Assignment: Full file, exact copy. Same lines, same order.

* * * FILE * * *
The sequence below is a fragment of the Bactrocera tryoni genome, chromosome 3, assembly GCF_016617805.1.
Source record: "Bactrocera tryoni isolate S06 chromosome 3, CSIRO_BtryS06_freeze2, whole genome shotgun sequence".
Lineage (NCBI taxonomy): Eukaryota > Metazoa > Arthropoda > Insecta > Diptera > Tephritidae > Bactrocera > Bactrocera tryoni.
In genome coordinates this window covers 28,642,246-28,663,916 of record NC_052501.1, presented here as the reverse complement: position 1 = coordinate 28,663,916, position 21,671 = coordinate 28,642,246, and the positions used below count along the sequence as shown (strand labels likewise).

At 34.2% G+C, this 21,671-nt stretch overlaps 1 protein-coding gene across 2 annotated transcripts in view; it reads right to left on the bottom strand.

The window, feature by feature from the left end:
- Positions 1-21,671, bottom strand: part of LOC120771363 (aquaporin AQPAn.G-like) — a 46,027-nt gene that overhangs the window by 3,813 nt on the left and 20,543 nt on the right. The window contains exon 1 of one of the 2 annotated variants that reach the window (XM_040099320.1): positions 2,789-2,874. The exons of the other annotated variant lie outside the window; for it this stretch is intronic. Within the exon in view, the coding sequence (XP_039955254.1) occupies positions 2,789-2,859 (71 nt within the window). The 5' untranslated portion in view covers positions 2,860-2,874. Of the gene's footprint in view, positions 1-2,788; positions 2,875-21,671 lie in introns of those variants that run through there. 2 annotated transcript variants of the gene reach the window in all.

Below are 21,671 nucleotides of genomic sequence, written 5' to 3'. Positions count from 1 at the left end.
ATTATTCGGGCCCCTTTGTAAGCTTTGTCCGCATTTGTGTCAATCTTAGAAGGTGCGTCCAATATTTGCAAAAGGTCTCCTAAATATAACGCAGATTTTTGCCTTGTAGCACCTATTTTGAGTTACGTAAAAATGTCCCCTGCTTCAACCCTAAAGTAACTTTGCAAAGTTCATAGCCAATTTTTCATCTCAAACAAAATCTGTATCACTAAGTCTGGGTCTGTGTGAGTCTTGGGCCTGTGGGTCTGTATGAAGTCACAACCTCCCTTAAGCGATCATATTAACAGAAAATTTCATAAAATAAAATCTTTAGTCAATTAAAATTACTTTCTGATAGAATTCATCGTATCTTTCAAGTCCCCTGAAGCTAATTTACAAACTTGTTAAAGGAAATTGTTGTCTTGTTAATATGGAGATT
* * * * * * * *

The sequence below is a fragment of the Bactrocera tryoni genome, chromosome 3, assembly GCF_016617805.1.
Source record: "Bactrocera tryoni isolate S06 chromosome 3, CSIRO_BtryS06_freeze2, whole genome shotgun sequence".
Lineage (NCBI taxonomy): Eukaryota > Metazoa > Arthropoda > Insecta > Diptera > Tephritidae > Bactrocera > Bactrocera tryoni.
In genome coordinates this window covers 28,642,246-28,663,916 of record NC_052501.1, presented here as the reverse complement: position 1 = coordinate 28,663,916, position 21,671 = coordinate 28,642,246, and the positions used below count along the sequence as shown (strand labels likewise).

At 34.2% G+C, this 21,671-nt stretch overlaps 1 protein-coding gene across 2 annotated transcripts in view; it reads right to left on the bottom strand.

The window, feature by feature from the left end:
- Positions 1-21,671, bottom strand: part of LOC120771363 (aquaporin AQPAn.G-like) — a 46,027-nt gene that overhangs the window by 3,813 nt on the left and 20,543 nt on the right. The window contains exon 1 of one of the 2 annotated variants that reach the window (XM_040099320.1): positions 2,789-2,874. The exons of the other annotated variant lie outside the window; for it this stretch is intronic. Within the exon in view, the coding sequence (XP_039955254.1) occupies positions 2,789-2,859 (71 nt within the window). The 5' untranslated portion in view covers positions 2,860-2,874. Of the gene's footprint in view, positions 1-2,788; positions 2,875-21,671 lie in introns of those variants that run through there. 2 annotated transcript variants of the gene reach the window in all.

Below are 21,671 nucleotides of genomic sequence, written 5' to 3'. Positions count from 1 at the left end.
ATTATTCGGGCCCCTTTGTAAGCTTTGTCCGCATTTGTGTCAATCTTAGAAGGTGCGTCCAATATTTGCAAAAGGTCTCCTAAATATAACGCAGATTTTTGCCTTGTAGCACCTATTTTGAGTTACGTAAAAATGTCCCCTGCTTCAACCCTAAAGTAACTTTGCAAAGTTCATAGCCAATTTTTCATCTCAAACAAAATCTGTATCACTAAGTCTGGGTCTGTGTGAGTCTTGGGCCTGTGGGTCTGTATGAAGTCACAACCTCCCTTAAGCGATCATATTAACAGAAAATTTCATAAAATAAAATCTTTAGTCAATTAAAATTACTTTCTGATAGAATTCATCGTATCTTTCAAGTCCCCTGAAGCTAATTTACAAACTTGTTAAAGGAAATTGTTGTCTTGTTAATATGGAGATT